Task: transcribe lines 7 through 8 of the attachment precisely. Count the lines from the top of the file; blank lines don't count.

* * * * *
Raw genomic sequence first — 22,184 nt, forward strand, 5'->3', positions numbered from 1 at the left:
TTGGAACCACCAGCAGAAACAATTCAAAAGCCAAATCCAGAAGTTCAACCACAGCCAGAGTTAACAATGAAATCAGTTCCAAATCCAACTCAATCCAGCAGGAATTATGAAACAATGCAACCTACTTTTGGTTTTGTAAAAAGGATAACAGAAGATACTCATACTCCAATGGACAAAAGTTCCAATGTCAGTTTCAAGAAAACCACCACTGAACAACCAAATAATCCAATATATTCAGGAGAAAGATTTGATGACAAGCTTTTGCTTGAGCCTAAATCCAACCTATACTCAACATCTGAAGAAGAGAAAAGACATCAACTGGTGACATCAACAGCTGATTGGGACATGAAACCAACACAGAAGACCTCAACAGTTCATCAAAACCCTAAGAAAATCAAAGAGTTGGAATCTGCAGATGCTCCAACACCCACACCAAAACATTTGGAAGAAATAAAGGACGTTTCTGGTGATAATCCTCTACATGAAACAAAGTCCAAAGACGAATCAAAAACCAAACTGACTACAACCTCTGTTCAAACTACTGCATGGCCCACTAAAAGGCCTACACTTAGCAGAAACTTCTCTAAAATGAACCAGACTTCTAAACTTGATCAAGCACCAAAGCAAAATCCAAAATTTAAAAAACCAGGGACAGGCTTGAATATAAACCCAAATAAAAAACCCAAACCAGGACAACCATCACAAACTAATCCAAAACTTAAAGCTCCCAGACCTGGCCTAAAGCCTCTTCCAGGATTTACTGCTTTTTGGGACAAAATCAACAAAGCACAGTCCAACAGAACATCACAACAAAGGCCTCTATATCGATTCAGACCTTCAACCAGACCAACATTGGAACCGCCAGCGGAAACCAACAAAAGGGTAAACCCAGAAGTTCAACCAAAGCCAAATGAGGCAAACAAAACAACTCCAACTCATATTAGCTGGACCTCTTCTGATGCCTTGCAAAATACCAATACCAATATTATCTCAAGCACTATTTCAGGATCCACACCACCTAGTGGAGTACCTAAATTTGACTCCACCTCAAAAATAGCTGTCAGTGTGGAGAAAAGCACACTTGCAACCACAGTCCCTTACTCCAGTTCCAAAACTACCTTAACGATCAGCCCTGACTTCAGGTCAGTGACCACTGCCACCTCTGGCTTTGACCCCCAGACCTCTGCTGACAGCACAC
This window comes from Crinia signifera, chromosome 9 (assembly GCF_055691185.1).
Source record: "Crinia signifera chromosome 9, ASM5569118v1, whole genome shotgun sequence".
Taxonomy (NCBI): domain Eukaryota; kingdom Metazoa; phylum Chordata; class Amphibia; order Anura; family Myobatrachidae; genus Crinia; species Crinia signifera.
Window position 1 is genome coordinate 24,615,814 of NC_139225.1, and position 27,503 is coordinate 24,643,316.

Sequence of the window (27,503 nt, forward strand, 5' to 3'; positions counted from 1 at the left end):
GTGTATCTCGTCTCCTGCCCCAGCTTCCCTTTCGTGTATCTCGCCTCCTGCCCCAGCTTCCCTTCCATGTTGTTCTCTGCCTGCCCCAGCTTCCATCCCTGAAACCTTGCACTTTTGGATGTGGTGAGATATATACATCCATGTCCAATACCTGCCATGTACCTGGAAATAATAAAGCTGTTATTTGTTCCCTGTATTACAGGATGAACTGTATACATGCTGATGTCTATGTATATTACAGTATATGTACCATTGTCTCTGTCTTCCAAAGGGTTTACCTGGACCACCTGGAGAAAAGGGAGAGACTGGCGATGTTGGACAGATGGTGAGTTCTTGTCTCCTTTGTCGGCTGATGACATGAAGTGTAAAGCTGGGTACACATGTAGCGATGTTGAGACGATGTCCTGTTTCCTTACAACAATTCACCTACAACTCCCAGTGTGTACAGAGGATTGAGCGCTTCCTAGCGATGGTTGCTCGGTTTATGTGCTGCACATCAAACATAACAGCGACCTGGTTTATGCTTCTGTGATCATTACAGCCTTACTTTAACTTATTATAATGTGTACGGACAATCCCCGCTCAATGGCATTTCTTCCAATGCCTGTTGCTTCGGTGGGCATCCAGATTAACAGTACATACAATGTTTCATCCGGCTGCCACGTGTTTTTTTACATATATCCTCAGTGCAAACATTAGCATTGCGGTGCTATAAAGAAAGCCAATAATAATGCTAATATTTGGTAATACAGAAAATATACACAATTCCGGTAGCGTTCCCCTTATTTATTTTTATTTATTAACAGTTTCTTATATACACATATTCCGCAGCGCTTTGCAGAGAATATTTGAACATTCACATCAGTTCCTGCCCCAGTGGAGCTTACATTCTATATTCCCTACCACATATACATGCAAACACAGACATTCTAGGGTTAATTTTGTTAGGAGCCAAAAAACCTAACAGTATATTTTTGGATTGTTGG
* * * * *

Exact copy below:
Sequence of the window (27,503 nt, forward strand, 5' to 3'; positions counted from 1 at the left end):
GTGTATCTCGTCTCCTGCCCCAGCTTCCCTTTCGTGTATCTCGCCTCCTGCCCCAGCTTCCCTTCCATGTTGTTCTCTGCCTGCCCCAGCTTCCATCCCTGAAACCTTGCACTTTTGGATGTGGTGAGATATATACATCCATGTCCAATACCTGCCATGTACCTGGAAATAATAAAGCTGTTATTTGTTCCCTGTATTACAGGATGAACTGTATACATGCTGATGTCTATGTATATTACAGTATATGTACCATTGTCTCTGTCTTCCAAAGGGTTTACCTGGACCACCTGGAGAAAAGGGAGAGACTGGCGATGTTGGACAGATGGTGAGTTCTTGTCTCCTTTGTCGGCTGATGACATGAAGTGTAAAGCTGGGTACACATGTAGCGATGTTGAGACGATGTCCTGTTTCCTTACAACAATTCACCTACAACTCCCAGTGTGTACAGAGGATTGAGCGCTTCCTAGCGATGGTTGCTCGGTTTATGTGCTGCACATCAAACATAACAGCGACCTGGTTTATGCTTCTGTGATCATTACAGCCTTACTTTAACTTATTATAATGTGTACGGACAATCCCCGCTCAATGGCATTTCTTCCAATGCCTGTTGCTTCGGTGGGCATCCAGATTAACAGTACATACAATGTTTCATCCGGCTGCCACGTGTTTTTTTACATATATCCTCAGTGCAAACATTAGCATTGCGGTGCTATAAAGAAAGCCAATAATAATGCTAATATTTGGTAATACAGAAAATATACACAATTCCGGTAGCGTTCCCCTTATTTATTTTTATTTATTAACAGTTTCTTATATACACATATTCCGCAGCGCTTTGCAGAGAATATTTGAACATTCACATCAGTTCCTGCCCCAGTGGAGCTTACATTCTATATTCCCTACCACATATACATGCAAACACAGACATTCTAGGGTTAATTTTGTTAGGAGCCAAAAAACCTAACAGTATATTTTTGGATTGTTGG